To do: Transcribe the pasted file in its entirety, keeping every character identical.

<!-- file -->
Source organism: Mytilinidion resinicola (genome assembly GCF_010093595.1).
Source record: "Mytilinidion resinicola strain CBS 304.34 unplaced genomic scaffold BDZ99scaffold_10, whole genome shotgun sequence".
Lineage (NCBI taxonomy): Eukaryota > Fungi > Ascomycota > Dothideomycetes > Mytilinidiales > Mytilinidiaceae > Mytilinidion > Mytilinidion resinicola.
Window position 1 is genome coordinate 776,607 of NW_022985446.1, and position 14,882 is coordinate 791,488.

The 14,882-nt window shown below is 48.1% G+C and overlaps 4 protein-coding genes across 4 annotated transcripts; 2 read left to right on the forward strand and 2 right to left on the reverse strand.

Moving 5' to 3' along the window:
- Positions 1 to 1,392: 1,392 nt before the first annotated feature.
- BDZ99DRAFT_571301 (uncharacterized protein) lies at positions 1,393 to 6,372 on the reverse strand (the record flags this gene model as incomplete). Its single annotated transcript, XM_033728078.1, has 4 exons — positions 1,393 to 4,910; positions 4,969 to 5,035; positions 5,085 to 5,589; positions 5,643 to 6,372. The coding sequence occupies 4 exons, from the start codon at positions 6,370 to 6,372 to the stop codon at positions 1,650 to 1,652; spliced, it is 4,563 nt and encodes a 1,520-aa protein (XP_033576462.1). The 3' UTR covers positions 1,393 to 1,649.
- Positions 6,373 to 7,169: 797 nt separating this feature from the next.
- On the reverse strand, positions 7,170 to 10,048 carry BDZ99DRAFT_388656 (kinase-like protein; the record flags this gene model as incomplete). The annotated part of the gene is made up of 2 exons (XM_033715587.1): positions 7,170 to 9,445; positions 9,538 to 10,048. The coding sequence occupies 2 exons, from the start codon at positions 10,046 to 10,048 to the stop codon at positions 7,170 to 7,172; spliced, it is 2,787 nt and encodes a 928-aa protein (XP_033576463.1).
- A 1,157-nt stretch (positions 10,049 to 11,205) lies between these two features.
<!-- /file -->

Source organism: Mytilinidion resinicola (genome assembly GCF_010093595.1).
Source record: "Mytilinidion resinicola strain CBS 304.34 unplaced genomic scaffold BDZ99scaffold_10, whole genome shotgun sequence".
Lineage (NCBI taxonomy): Eukaryota > Fungi > Ascomycota > Dothideomycetes > Mytilinidiales > Mytilinidiaceae > Mytilinidion > Mytilinidion resinicola.
Window position 1 is genome coordinate 776,607 of NW_022985446.1, and position 14,882 is coordinate 791,488.

The 14,882-nt window shown below is 48.1% G+C and overlaps 4 protein-coding genes across 4 annotated transcripts; 2 read left to right on the forward strand and 2 right to left on the reverse strand.

Moving 5' to 3' along the window:
- Positions 1 to 1,392: 1,392 nt before the first annotated feature.
- BDZ99DRAFT_571301 (uncharacterized protein) lies at positions 1,393 to 6,372 on the reverse strand (the record flags this gene model as incomplete). Its single annotated transcript, XM_033728078.1, has 4 exons — positions 1,393 to 4,910; positions 4,969 to 5,035; positions 5,085 to 5,589; positions 5,643 to 6,372. The coding sequence occupies 4 exons, from the start codon at positions 6,370 to 6,372 to the stop codon at positions 1,650 to 1,652; spliced, it is 4,563 nt and encodes a 1,520-aa protein (XP_033576462.1). The 3' UTR covers positions 1,393 to 1,649.
- Positions 6,373 to 7,169: 797 nt separating this feature from the next.
- On the reverse strand, positions 7,170 to 10,048 carry BDZ99DRAFT_388656 (kinase-like protein; the record flags this gene model as incomplete). The annotated part of the gene is made up of 2 exons (XM_033715587.1): positions 7,170 to 9,445; positions 9,538 to 10,048. The coding sequence occupies 2 exons, from the start codon at positions 10,046 to 10,048 to the stop codon at positions 7,170 to 7,172; spliced, it is 2,787 nt and encodes a 928-aa protein (XP_033576463.1).
- A 1,157-nt stretch (positions 10,049 to 11,205) lies between these two features.